# Part 1 – Introduction to Adversarial Machine Learning

Welcome to the first part of our blog series on Adversarial Machine Learning! In this series, we will explore the fascinating field of adversarial machine learning, its background, techniques for attacks, and strategies for defense. Let’s begin with an introduction to adversarial machine learning and its relevance in today’s landscape.

## Introduction

The world has adopted deep learning and computer vision applications to build intelligent systems such as autonomous vehicles, smart devices like Amazon Echo, drones, robots, and defect detection systems in the manufacturing industry. Evolution of technology in deep learning systems has led to the adoption of machine learning and artificial intelligence technologies in domestic and industrial environments. The deployment of these applications in the real world is only possible if the deep learning models are accurate enough and fast enough to work in real time. For example, Tesla employs deep learning and computer vision to develop self-driving car applications involving object detection, traffic sign recognition, semantic segmentation, pedestrian tracking, lane detection. Antivirus and anti-malware software uses machine learning models to predict the behaviour of an adversary. Such security-critical systems need fast and highly accurate classifiers, object detectors, and segmentation models, since small errors can also be critical.

Unfortunately, machine learning models are susceptible to incorrect model classification when subjected to adversarial examples, despite the fact that they are expected to generalize to unseen data well in the real-world and be robust to anomalies and outliers. Adversarial attacks exploit overfitting of training data, under which any random noise added

to the input data can cause the model to misclassify. Attackers can leverage this idea to craft adversarial examples and compromise machine learning models. Sensitive real world scenarios such as autonomous aircraft and self-driving cars can be severely compromised by real world adversaries employing these attacks.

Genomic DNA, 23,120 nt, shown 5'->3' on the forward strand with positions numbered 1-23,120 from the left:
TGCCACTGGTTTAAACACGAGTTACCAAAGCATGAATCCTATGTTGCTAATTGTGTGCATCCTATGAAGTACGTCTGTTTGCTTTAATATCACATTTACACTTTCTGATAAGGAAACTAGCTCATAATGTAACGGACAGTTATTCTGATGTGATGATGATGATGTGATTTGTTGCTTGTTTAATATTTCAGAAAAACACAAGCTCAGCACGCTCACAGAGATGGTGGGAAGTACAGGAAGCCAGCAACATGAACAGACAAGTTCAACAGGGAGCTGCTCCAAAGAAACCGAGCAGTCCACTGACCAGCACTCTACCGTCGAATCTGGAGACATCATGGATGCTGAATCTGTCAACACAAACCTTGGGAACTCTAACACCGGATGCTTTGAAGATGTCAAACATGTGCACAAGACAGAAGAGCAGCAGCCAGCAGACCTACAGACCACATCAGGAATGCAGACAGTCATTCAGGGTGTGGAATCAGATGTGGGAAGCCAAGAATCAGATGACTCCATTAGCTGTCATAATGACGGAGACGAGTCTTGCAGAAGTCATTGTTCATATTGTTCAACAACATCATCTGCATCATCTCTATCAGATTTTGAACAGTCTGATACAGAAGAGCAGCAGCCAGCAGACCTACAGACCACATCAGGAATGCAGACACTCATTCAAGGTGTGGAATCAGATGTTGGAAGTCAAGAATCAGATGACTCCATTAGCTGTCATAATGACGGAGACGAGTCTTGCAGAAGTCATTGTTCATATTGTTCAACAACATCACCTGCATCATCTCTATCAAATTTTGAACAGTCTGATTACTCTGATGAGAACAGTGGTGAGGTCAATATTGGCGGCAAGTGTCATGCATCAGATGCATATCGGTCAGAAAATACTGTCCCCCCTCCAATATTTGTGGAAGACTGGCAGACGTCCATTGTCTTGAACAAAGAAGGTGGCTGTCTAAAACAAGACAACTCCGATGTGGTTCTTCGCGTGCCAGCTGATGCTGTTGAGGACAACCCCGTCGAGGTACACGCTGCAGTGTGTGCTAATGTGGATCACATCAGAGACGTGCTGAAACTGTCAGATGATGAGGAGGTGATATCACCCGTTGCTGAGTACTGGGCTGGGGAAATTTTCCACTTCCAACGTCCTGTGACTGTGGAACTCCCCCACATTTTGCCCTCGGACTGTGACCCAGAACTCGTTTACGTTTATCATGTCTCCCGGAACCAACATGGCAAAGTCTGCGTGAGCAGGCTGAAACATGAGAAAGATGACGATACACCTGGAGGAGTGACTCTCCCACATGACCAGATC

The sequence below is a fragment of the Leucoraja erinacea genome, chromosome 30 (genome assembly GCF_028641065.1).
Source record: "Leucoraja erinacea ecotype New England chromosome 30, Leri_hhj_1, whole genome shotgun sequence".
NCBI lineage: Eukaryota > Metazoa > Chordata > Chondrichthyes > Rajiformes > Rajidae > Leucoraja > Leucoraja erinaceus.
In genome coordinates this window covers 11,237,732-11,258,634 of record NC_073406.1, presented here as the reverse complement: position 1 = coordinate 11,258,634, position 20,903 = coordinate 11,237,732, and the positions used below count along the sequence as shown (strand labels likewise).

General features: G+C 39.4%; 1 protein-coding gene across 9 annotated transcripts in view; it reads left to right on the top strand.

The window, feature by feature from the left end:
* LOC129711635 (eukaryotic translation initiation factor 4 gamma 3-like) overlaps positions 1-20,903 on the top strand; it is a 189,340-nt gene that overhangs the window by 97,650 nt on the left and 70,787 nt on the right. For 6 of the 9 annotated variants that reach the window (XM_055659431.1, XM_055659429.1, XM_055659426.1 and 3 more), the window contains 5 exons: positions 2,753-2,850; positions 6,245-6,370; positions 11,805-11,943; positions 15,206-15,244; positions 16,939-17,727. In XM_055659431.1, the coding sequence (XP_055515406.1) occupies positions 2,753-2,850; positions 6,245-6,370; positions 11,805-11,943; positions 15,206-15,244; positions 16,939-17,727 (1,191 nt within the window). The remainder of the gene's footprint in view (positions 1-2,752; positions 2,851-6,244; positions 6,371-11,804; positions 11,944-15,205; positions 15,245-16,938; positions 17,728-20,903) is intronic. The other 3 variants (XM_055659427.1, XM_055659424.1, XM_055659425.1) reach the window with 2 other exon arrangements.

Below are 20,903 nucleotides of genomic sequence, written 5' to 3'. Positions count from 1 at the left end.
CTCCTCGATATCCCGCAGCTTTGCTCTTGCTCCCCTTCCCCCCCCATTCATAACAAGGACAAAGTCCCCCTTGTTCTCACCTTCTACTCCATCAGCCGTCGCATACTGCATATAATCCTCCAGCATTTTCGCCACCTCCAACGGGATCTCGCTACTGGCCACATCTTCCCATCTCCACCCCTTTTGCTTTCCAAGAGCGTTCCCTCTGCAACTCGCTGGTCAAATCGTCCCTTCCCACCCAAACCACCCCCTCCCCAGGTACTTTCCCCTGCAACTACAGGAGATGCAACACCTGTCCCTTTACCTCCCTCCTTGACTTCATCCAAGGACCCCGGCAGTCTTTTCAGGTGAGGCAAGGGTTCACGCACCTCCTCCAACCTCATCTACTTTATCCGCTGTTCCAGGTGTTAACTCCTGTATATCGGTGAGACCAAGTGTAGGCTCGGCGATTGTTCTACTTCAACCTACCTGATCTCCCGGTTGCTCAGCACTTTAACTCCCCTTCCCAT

In this blog series, we will delve into the world of adversarial machine learning, exploring different attack techniques like Fast Gradient Sign Method (FGSM), Projected Gradient Descent, Carlini and Wagner, AdvGAN, and more. We will also discuss defense strategies such as adversarial training, defensive distillation, and ensemble methods. Each topic will be accompanied by practical code examples to enhance your understanding and enable you to apply these concepts in real-world scenarios.

## Pre-requisites

- Solid understanding of ML and deep learning concepts.
- Familiarity with PyTorch.
- A computer with a decent GPU or Colab/Kaggle workspace.

## Generation of Adversarial Examples

To create an adversarial example, the goal is to minimize the adversarial attack algorithm’s objective while keeping the generated adversarial example to look as similar as possible to the original input.

Given a trained deep learning model `f`

and an original input data sample `x`

generating an adversarial example `x′`

can generally be described as a box-constrained optimization problem:

\begin{align*}

\min_{x’} \|x’-x\| \\

\text{st. $f(x’)=l’$},\\

f(x)=l,\\

l\neq l’,\\

x’\in [0,1],

\end{align*}

\)

where \(l\) and \(l’\) denote the output label of \(x\) and \(x’\), \(|.|\) denote the distance between two data sample. Let \(\eta=x’-x\) be the perturbation added on \(x\).

In layman terms, the goal is to find the smallest possible perturbations that cause the network to make a mistake while keeping the changes imperceptible to human observers.

## Distance Metrics